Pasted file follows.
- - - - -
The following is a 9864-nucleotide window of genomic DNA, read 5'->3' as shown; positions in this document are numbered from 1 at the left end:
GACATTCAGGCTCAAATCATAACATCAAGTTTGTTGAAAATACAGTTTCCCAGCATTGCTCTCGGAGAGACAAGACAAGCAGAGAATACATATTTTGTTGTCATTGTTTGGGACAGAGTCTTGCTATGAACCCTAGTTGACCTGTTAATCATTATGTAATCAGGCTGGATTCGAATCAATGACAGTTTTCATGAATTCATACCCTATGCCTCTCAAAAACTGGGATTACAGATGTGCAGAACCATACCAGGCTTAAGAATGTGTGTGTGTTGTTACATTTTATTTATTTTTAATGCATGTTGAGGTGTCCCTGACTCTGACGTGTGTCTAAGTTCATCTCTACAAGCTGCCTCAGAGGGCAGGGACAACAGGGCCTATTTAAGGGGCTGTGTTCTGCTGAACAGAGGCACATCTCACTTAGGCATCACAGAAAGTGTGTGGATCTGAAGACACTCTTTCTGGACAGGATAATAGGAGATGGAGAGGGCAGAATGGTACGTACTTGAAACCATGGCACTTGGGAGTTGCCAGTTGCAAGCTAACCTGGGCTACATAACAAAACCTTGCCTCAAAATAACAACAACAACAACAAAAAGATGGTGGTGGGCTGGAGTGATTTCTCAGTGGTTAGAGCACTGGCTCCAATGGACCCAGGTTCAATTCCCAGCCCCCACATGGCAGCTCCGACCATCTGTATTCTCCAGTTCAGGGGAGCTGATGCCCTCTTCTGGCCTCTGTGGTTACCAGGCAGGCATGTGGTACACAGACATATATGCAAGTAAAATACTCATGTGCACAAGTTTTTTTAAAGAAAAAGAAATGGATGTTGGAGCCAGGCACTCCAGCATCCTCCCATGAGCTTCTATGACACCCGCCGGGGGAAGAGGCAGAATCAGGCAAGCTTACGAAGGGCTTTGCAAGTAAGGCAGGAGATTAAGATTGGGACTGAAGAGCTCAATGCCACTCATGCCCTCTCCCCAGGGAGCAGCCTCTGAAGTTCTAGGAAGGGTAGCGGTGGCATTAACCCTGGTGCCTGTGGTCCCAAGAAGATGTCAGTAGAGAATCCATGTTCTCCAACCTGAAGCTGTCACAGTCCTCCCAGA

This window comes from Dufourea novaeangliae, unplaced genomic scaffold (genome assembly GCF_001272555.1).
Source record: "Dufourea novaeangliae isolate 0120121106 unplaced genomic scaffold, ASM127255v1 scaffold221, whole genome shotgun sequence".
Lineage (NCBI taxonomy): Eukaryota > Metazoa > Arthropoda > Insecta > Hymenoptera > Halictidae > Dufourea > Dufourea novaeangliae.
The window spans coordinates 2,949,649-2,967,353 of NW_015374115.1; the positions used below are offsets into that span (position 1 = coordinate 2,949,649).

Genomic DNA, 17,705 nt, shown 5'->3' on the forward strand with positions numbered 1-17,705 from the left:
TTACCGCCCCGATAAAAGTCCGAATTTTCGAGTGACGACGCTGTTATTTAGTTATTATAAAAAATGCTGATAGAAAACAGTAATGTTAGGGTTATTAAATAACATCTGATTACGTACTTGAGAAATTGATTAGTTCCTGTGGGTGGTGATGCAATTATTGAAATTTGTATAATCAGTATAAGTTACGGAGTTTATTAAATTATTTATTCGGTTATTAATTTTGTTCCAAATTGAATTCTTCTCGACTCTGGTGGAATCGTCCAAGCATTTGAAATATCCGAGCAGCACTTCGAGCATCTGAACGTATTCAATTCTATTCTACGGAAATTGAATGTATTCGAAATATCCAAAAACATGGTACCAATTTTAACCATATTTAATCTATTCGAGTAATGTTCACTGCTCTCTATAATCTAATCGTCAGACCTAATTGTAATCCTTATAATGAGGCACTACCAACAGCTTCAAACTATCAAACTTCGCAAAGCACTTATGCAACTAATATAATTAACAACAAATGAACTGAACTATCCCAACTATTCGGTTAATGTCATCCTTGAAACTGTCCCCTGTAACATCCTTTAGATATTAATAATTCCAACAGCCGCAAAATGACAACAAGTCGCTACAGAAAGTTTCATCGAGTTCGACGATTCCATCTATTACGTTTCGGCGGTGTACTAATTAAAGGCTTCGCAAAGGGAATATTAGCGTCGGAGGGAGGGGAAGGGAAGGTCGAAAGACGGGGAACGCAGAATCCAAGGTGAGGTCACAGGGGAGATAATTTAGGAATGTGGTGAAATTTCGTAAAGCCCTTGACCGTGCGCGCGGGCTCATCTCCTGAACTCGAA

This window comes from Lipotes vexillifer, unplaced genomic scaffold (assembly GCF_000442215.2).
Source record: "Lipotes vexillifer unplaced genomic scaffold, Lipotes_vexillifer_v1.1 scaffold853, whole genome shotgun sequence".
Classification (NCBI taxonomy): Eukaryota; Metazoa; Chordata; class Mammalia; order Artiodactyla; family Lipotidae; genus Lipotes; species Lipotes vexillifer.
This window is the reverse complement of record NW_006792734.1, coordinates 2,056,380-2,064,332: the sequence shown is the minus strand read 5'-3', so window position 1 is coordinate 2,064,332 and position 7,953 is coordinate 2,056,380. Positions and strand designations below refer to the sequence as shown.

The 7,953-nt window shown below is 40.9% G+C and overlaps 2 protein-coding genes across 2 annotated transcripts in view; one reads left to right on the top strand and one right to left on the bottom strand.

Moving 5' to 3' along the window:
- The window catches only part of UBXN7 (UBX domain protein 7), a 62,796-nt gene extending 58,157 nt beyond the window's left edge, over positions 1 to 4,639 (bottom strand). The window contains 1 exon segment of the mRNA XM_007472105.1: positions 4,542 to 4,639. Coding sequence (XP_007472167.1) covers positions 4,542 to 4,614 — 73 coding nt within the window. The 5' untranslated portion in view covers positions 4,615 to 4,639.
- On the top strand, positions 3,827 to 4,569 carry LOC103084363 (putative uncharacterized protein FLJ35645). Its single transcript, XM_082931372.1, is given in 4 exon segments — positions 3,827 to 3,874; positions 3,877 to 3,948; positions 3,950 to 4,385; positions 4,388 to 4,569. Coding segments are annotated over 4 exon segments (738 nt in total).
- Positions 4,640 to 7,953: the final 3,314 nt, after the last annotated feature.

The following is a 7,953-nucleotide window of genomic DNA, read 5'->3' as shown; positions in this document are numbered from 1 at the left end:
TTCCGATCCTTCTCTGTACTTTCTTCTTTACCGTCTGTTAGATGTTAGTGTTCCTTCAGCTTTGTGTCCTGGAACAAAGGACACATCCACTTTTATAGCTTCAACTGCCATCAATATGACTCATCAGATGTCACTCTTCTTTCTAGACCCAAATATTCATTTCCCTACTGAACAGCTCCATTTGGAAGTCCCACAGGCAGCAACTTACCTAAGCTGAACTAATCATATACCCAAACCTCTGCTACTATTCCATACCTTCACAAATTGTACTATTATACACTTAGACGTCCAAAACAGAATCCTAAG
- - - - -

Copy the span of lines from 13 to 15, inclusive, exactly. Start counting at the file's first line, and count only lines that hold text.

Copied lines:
The 7,953-nt window shown below is 40.9% G+C and overlaps 2 protein-coding genes across 2 annotated transcripts in view; one reads left to right on the top strand and one right to left on the bottom strand.

Moving 5' to 3' along the window:
- The window catches only part of UBXN7 (UBX domain protein 7), a 62,796-nt gene extending 58,157 nt beyond the window's left edge, over positions 1 to 4,639 (bottom strand). The window contains 1 exon segment of the mRNA XM_007472105.1: positions 4,542 to 4,639. Coding sequence (XP_007472167.1) covers positions 4,542 to 4,614 — 73 coding nt within the window. The 5' untranslated portion in view covers positions 4,615 to 4,639.